The world is churning out 2.5 quintillion bytes of data every day, with 90% of it created in the past two years. Most of this staggering volume comes from apps, social media sites, YouTube and other video sites, online searches, transactional data and, increasingly, machine-to-machine transactions.
The challenge that organisations face with big data is not only the collation and storage of it, but the analysis and output of the data that needs to be managed. The McKinsey Global Institute predicts the industry will need at least 190,000 more workers with analytics expertise and 1.5 million more data-savvy managers by 2018 in the US alone.
The market is currently struggling to keep up with the ever-increasing demand for so-called data scientists – engineers trained to extract knowledge from the large volumes of data being generated – to help manage the data deluge. This means there is an opportunity for those that have the desire and aptitude in data processing and analysis.
Here is a step-by-step overview of the background and mind-set necessary to embark on a successful career in data science, in addition to some useful tips to get started.
1. Gather the ingredients
A lot of people ask: how do I become a data scientist? As with any technical role, it isn’t necessarily easy or quick, but if you’re smart, committed and willing to invest in learning and experimentation, the path to data science can become very rewarding.
Data science is a journey, not a destination. In order to thrive and be successful in a data science role, the candidate should possess a few essential ingredients.
The field of data science is continuously changing as new tools and techniques are introduced. The pace is staggering, therefore data scientists must keep up with the recent developments in order to remain competitive and effective.
In the real world of data science, data is often messy, disorganised and of low quality. It’s important to remember that 80% of the time will be spent exploring the data, understanding its quality and how to transform it into a form that will show the signal you are looking for.
Data science is very exciting, and with so many tools, algorithms and techniques it’s easy to drown in the details. It’s critical to always remember that, ultimately, data science serves some business goal, and that should be front-and-centre for all data science activities
2. Mix them together
Your approach to developing a data science skillset will likely depend on your previous experience. For instance, Java developers, who are already familiar with software engineering principles and thus thrive on crafting software systems that perform complex tasks, should begin to understand the various algorithms in machine learning. Specifically, which algorithms exist, which problems they solve and how they are implemented.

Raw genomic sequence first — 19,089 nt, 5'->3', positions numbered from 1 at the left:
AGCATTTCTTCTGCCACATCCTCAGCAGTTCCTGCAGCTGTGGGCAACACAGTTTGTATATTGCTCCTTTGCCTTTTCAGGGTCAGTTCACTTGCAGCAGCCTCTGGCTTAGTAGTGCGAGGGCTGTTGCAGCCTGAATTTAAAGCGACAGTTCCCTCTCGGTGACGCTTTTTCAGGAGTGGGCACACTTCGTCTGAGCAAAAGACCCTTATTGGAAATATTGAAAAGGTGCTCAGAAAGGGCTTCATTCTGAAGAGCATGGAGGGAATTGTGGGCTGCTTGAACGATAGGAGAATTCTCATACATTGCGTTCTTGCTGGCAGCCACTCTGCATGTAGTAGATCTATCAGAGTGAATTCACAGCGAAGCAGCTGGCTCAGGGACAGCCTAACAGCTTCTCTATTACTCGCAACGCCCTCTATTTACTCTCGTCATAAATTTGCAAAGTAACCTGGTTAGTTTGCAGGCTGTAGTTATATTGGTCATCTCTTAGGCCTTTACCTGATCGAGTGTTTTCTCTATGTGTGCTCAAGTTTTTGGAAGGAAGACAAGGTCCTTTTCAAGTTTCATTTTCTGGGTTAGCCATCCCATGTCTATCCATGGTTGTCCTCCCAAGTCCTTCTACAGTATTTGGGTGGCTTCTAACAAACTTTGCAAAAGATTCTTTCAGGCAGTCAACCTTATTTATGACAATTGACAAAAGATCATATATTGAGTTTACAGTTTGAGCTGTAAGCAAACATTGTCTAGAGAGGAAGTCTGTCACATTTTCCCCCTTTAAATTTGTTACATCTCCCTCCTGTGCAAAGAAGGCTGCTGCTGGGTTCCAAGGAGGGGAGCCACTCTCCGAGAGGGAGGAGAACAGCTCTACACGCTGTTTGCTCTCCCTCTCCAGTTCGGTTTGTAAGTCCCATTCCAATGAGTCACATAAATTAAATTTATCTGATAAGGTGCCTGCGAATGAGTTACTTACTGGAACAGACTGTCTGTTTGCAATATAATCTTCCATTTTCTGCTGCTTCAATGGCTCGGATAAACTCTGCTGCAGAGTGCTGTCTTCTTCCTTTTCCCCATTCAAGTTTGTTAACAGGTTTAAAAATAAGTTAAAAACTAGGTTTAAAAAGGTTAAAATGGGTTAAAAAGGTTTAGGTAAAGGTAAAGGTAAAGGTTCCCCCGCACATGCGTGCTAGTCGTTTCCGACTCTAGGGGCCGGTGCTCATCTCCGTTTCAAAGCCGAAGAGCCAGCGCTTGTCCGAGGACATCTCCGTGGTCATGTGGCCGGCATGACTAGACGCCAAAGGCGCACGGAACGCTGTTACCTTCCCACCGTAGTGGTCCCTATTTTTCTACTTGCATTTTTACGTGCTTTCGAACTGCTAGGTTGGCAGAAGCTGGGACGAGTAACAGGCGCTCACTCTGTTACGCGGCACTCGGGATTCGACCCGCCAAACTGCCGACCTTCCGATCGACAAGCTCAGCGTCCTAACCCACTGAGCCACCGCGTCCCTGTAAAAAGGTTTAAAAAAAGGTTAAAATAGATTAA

Additionally, it is useful to have experience with a modelling tool like R or Matlab, whereas libraries like WEKA, Vowpal Wabbit and OpenNLP provide well-tested implementations of many common algorithms. Those not already familiar with Hadoop would find that learning map-reduce, Pig, Hive and Spark will certainly be valuable.
If your background is SQL, you are likely to have been working with data for many years already and understand how to use data to gain business insights. Using Hive, which allows access to large datasets on Hadoop with familiar SQL primitives, is likely to be an easy first step into the world of big data analytics.
Statistics or machine learning is another fascinating background to build a data science career on. The first step would be to get familiar with one or more modern programming language such as Python or Java.
Despite the fact that R, Matlab or SAS are excellent tools for statistical analysis and visualisation, they are typically used for data exploration and model development, and rarely used in isolation to build production-grade data products.
In most cases, it is recommended to mix-in various other programming languages like Java or Python and integrate with data platforms like Hadoop, when building end-to-end data products.
Last but not least, Hadoop developers should gain a deep understanding of machine learning and statistics, and how these algorithms can be implemented efficiently for large datasets.
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In the coming years, data scientists will be faced with the need to use larger and more diverse datasets as adoption of big data stores accelerates in the enterprise. It is therefore mandatory for data scientists to acquire Hadoop skills in order to incorporate these datasets into their processing flow, and take advantage of parallel processing platforms for substantially large clusters.
It’s important to remember that, as with many careers, the road to data science is not a walk in the park. Candidates must be willing to learn new disciplines, programming languages, and most importantly gain real-world experience. This takes time, effort and a personal investment, but it is definitely rewarding.
Sourced from Ofer Mendelevitch, director of data science, Hortonworks